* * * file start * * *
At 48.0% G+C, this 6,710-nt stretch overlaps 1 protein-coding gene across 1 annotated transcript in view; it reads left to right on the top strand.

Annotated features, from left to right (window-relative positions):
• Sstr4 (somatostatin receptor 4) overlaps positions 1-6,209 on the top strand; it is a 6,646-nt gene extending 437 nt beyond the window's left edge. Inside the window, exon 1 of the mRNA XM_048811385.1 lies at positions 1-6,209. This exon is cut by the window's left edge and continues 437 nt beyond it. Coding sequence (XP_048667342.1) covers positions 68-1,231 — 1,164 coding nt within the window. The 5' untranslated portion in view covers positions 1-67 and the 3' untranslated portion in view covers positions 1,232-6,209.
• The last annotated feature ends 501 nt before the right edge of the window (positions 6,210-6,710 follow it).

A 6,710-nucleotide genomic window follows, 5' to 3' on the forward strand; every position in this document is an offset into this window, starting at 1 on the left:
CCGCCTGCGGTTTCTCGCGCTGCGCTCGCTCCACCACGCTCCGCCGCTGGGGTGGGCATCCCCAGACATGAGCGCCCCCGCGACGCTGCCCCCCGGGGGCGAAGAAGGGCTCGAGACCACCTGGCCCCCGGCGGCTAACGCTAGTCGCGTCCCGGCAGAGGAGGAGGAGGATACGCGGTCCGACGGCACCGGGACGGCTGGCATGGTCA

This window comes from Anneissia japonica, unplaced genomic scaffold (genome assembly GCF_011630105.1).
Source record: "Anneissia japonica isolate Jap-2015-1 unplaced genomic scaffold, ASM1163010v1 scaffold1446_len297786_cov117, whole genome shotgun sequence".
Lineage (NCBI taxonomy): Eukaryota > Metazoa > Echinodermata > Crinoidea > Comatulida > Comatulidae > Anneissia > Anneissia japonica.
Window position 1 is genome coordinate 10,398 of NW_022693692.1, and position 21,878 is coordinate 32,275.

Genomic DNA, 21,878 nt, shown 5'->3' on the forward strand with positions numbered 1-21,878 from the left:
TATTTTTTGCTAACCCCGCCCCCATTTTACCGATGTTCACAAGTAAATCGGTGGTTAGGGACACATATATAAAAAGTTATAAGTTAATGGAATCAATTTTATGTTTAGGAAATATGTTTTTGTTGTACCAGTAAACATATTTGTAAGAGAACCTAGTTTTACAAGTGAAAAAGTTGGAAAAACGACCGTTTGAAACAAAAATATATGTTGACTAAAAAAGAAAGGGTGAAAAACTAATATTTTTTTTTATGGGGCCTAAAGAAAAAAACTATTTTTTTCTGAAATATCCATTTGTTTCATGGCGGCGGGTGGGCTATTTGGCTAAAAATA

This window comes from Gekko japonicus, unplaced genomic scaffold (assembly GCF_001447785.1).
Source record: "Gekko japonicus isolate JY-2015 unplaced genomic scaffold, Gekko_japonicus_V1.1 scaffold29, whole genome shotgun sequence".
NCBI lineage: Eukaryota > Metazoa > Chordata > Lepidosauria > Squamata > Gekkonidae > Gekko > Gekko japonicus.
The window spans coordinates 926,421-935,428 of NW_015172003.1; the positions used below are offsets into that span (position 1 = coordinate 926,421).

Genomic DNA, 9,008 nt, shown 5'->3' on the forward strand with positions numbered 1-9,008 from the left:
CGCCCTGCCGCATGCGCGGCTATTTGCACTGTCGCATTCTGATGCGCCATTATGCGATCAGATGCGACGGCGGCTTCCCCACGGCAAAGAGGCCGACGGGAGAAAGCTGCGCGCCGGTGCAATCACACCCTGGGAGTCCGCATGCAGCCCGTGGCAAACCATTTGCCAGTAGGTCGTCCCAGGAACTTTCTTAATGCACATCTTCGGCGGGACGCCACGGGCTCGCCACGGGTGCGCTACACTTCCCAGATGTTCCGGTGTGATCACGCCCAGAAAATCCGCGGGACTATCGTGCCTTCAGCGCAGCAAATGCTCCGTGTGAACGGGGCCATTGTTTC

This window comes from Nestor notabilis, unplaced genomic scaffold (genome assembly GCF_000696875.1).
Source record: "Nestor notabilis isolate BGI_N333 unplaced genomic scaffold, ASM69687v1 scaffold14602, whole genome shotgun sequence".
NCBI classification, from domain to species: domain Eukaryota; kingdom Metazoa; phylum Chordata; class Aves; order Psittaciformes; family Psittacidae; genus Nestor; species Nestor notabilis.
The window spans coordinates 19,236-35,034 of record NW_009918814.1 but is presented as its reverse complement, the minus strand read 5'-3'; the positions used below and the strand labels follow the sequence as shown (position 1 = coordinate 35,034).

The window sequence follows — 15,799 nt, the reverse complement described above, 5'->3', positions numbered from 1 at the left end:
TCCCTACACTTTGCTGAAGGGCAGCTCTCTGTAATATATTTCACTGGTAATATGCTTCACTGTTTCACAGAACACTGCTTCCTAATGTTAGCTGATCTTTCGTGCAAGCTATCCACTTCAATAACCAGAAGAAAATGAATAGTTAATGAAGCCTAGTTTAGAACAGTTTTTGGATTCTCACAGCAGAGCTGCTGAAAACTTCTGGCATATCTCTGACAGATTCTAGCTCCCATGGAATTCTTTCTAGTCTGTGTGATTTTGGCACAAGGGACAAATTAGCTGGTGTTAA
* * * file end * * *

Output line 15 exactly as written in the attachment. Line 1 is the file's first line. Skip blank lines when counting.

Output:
NCBI lineage: Eukaryota > Metazoa > Chordata > Lepidosauria > Squamata > Gekkonidae > Gekko > Gekko japonicus.